The evolution of life has altered the environment for life before—oxygenation of Earth’s atmosphere in response to the rise of photosynthesis made conditions intolerable for anaerobic bacteria exposed to the atmosphere, for example. But the slow rate of change enabled further adaptation, evolution and migration. If it is true that life is altering its environment so rapidly that it threatens its own survival and the survival of many other life forms, if the allegro pace of environmental change prevents adaptation to that change, then it ceases to matter whether the forcing is “natural” or not.  It is a moral question. When faced with other moral questions, humanity has risen to the challenge. But the rise, at this point, must be an allegro movement.

  1. See Zev Trachtenberg’s post on niche construction theory
  2. Barnosky, A.D., Matzke, N., Tomiya, S., Guinevere, O., Wogan, U., Swartz, B., Quental, T.B., Marshall, C., McGuire, J.L., Lindsey, E.L., Maguire, K.C., Mersey, B., and Ferrer, E.A. 2011. “Has the Earth’s sixth mass extinction already arrived?” Nature, v. 471, p. 51-57. 

2 thoughts on “Earth, Life, and Time: What is Natural?

  1. This is a great post, Lynn—helpful to me as an environmental anthropologist with limited firsthand knowledge of how these processes work and perfect for students (and others) who might be misled by cynical narratives about how climate change is “natural and inevitable.” I like your notion of an “allegro movement” response, and I hope that your future posts will give us a sense of what, in your mind, that should entail. For example, how do we allocate resources in terms of adaptation and mitigation? Does it even make sense to speak of adapting to changes that are happening at a rate unprecedented in the history of the planet? Or does the fact that this is a result of human technologies suggest that there might also technologies that can enable adaptation on a planetary scale? These are huge questions that go beyond any one person’s expertise, but I would still be keen to know your thoughts on them since you have such a comprehensive understanding of how these processes unfold at the macro scale.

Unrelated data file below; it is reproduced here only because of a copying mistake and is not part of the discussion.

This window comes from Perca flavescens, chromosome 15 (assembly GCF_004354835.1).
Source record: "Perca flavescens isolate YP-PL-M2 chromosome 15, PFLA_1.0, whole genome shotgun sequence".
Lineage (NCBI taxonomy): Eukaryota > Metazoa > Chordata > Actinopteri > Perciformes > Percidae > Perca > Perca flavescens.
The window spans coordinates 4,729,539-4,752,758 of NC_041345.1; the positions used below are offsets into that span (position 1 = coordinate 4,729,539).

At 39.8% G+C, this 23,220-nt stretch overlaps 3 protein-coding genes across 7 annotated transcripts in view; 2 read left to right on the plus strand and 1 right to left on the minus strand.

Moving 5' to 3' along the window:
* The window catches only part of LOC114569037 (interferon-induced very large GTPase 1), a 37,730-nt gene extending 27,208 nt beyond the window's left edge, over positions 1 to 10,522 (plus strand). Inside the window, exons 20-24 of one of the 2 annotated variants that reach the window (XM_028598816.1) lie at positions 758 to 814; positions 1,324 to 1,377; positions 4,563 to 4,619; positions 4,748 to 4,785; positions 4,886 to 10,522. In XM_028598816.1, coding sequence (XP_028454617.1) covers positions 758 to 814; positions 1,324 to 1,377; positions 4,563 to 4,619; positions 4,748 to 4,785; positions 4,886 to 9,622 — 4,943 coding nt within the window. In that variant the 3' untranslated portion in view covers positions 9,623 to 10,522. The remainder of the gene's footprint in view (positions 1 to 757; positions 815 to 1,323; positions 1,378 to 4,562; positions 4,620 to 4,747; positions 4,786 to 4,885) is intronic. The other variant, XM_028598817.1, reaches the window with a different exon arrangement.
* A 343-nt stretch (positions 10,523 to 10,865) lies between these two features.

2. I just love the adagio/allegro comparison as well–and perhaps what’s called for now is even more of a presto response! But I also appreciate your observation that it does not matter whether anthropogenic climate forcing is natural or not. I take it that you mean that its being natural would not excuse it (or, more precisely, excuse our not responding to it). Natural or not it is a fact that must be dealt with. I think you express extremely clearly the idea that the “moral” and the “natural” are strictly separate conceptual domains. Whether or not they are is one of the basic philosophical questions that underlies much of what we are exploring in this blog–for example in the exchange on my creation myth post. I am working hard to think of a way of characterizing the way “nature” might be thought of as constraining “morality,” without fully determining it–I expect this issue will come up again here.